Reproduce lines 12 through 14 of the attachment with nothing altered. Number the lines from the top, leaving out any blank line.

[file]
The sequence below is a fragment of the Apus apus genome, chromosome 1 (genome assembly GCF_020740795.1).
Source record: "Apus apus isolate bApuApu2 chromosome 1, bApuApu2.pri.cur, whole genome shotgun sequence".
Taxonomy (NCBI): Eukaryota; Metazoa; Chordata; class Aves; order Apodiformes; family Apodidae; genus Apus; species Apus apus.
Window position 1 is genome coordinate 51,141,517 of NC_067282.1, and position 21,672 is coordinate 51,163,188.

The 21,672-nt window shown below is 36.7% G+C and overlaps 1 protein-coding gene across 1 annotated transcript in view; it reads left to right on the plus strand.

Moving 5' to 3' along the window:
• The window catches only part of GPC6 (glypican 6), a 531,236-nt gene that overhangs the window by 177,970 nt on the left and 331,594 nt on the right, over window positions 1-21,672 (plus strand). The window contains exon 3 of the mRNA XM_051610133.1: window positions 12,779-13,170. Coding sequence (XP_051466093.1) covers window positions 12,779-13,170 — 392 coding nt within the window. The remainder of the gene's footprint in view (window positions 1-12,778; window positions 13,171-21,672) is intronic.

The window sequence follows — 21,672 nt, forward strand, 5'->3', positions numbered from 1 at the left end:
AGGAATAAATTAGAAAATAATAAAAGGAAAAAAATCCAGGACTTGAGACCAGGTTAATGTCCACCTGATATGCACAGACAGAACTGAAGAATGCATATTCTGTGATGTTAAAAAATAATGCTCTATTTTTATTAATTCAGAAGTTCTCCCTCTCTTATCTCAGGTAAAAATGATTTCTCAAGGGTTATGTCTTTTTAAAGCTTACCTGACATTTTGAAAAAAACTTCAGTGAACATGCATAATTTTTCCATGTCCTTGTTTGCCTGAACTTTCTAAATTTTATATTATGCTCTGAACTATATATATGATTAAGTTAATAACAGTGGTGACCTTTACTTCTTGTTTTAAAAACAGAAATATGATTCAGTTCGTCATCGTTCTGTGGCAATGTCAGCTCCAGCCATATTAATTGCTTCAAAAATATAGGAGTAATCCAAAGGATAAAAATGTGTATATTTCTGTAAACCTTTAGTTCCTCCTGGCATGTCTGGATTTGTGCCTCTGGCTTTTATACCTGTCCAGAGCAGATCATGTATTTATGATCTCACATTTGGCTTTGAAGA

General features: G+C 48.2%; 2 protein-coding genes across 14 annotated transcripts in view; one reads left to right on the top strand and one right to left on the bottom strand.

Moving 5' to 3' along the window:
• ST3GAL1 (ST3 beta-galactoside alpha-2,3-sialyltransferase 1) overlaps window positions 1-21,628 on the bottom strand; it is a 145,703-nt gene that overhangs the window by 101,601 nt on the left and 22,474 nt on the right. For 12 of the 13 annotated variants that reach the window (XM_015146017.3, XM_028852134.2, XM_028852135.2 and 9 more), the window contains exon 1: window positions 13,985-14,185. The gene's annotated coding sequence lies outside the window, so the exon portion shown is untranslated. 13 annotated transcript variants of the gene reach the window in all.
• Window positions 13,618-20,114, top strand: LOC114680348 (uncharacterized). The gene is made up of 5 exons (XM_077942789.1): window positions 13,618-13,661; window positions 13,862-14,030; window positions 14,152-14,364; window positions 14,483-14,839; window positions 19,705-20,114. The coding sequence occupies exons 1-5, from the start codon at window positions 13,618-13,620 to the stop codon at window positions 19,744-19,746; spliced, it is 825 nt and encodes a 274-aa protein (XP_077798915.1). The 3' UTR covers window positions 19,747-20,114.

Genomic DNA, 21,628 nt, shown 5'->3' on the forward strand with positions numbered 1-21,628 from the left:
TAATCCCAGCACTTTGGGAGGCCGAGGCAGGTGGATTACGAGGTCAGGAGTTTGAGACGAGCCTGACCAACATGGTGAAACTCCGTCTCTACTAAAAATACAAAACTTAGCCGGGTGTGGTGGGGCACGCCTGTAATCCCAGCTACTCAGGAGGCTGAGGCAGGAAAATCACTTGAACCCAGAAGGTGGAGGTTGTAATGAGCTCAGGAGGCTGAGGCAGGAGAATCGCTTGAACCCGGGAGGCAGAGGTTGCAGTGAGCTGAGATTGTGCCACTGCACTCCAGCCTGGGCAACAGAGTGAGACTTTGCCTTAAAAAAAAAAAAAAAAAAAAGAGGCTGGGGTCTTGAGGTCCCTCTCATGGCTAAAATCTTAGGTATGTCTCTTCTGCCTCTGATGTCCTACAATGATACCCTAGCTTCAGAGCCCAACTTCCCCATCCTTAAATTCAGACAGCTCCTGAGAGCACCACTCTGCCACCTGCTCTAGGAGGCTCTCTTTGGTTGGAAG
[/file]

• ST3GAL1 (ST3 beta-galactoside alpha-2,3-sialyltransferase 1) overlaps window positions 1-21,628 on the bottom strand; it is a 145,703-nt gene that overhangs the window by 101,601 nt on the left and 22,474 nt on the right. For 12 of the 13 annotated variants that reach the window (XM_015146017.3, XM_028852134.2, XM_028852135.2 and 9 more), the window contains exon 1: window positions 13,985-14,185. The gene's annotated coding sequence lies outside the window, so the exon portion shown is untranslated. 13 annotated transcript variants of the gene reach the window in all.
• Window positions 13,618-20,114, top strand: LOC114680348 (uncharacterized). The gene is made up of 5 exons (XM_077942789.1): window positions 13,618-13,661; window positions 13,862-14,030; window positions 14,152-14,364; window positions 14,483-14,839; window positions 19,705-20,114. The coding sequence occupies exons 1-5, from the start codon at window positions 13,618-13,620 to the stop codon at window positions 19,744-19,746; spliced, it is 825 nt and encodes a 274-aa protein (XP_077798915.1). The 3' UTR covers window positions 19,747-20,114.

Genomic DNA, 21,628 nt, shown 5'->3' on the forward strand with positions numbered 1-21,628 from the left: